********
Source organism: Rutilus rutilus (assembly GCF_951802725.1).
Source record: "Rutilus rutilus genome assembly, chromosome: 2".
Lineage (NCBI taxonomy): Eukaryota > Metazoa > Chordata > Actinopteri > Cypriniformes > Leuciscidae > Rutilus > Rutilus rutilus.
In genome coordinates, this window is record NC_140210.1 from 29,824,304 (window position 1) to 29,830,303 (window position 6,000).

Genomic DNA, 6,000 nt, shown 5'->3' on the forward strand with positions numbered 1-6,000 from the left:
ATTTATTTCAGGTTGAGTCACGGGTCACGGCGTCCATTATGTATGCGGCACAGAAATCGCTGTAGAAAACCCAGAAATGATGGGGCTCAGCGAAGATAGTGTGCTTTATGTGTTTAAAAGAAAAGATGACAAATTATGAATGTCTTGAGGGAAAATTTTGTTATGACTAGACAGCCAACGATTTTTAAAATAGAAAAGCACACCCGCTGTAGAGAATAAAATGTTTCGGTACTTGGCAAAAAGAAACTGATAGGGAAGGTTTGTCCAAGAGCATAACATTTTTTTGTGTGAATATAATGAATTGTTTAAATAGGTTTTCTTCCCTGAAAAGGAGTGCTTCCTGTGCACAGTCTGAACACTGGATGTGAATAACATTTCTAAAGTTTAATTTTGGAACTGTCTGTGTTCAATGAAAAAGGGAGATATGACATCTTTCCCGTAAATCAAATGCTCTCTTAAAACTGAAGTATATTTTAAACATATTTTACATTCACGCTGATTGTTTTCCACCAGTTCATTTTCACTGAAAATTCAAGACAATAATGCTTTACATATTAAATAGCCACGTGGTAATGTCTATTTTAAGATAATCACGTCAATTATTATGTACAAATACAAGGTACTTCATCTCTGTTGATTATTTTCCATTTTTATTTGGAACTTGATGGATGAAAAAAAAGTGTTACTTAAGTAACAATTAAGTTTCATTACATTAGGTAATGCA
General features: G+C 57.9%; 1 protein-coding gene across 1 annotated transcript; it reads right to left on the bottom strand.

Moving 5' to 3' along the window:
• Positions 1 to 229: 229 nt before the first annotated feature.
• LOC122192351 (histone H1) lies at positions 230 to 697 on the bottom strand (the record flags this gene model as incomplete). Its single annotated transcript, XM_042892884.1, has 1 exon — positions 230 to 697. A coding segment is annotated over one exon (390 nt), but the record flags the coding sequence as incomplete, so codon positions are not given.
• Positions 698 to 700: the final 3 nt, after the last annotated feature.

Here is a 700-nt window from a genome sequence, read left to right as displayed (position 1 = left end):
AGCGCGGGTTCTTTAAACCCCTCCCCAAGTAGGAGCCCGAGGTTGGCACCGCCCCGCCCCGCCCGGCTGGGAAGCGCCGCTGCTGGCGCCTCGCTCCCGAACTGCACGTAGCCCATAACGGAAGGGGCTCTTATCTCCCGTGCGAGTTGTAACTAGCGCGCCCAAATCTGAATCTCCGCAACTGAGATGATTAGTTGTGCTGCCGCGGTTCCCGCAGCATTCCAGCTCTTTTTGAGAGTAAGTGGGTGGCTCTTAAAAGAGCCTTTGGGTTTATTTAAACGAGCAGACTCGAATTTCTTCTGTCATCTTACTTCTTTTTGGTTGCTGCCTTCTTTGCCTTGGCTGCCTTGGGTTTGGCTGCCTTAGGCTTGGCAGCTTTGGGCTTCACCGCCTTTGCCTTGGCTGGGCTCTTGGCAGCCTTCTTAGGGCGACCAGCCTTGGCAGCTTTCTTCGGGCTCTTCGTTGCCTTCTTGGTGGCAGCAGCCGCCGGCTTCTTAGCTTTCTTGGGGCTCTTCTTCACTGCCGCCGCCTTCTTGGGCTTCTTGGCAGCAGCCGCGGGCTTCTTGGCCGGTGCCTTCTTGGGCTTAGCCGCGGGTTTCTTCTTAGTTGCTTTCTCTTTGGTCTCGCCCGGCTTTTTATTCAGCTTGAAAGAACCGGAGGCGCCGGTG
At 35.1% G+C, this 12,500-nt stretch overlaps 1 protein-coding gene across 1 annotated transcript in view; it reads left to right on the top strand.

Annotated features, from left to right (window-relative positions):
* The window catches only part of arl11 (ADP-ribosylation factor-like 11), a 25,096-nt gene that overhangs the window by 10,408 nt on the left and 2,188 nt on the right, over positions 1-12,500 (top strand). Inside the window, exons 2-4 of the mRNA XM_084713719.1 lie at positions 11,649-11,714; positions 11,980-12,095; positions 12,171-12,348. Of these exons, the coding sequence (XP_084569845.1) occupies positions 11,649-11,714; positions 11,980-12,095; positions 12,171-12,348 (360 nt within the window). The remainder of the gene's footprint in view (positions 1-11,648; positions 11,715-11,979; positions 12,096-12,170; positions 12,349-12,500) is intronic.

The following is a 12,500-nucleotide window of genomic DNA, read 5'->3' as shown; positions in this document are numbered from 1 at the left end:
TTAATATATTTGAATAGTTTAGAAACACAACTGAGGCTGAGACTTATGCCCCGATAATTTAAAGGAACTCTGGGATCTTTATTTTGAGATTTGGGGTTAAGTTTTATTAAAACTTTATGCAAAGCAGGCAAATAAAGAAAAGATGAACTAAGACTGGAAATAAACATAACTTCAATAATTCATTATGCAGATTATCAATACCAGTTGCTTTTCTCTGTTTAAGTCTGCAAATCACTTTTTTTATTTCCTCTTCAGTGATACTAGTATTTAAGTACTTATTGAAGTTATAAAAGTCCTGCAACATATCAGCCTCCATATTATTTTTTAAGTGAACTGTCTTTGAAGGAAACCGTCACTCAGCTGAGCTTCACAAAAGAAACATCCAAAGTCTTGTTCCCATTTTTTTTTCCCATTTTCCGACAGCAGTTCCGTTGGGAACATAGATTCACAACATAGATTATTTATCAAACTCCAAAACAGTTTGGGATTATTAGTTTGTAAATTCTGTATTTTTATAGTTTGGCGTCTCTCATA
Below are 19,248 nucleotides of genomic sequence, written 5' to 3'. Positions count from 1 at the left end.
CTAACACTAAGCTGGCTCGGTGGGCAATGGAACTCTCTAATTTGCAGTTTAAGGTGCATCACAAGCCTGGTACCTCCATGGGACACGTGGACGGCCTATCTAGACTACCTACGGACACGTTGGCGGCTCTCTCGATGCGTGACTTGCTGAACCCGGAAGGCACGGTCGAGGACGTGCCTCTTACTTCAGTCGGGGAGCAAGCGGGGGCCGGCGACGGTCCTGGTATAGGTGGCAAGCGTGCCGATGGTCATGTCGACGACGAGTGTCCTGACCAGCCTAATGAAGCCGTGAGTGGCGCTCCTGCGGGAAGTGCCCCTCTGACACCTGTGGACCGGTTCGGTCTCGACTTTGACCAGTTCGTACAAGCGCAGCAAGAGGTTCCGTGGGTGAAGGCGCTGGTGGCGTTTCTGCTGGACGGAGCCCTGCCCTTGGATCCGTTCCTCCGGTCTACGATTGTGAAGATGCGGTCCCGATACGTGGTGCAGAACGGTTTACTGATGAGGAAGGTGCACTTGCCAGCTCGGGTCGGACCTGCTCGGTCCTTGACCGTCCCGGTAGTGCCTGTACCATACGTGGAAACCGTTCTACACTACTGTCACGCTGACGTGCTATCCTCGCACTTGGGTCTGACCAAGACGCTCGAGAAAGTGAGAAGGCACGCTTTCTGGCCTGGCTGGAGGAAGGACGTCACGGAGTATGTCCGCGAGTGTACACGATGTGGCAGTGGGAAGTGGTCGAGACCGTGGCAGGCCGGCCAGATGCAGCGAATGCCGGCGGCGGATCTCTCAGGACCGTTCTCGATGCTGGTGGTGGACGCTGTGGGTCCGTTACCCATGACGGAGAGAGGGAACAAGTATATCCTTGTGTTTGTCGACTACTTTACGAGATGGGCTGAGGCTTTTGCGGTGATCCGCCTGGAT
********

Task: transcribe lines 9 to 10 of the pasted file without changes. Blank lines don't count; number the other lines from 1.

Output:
• Positions 1 to 229: 229 nt before the first annotated feature.
• LOC122192351 (histone H1) lies at positions 230 to 697 on the bottom strand (the record flags this gene model as incomplete). Its single annotated transcript, XM_042892884.1, has 1 exon — positions 230 to 697. A coding segment is annotated over one exon (390 nt), but the record flags the coding sequence as incomplete, so codon positions are not given.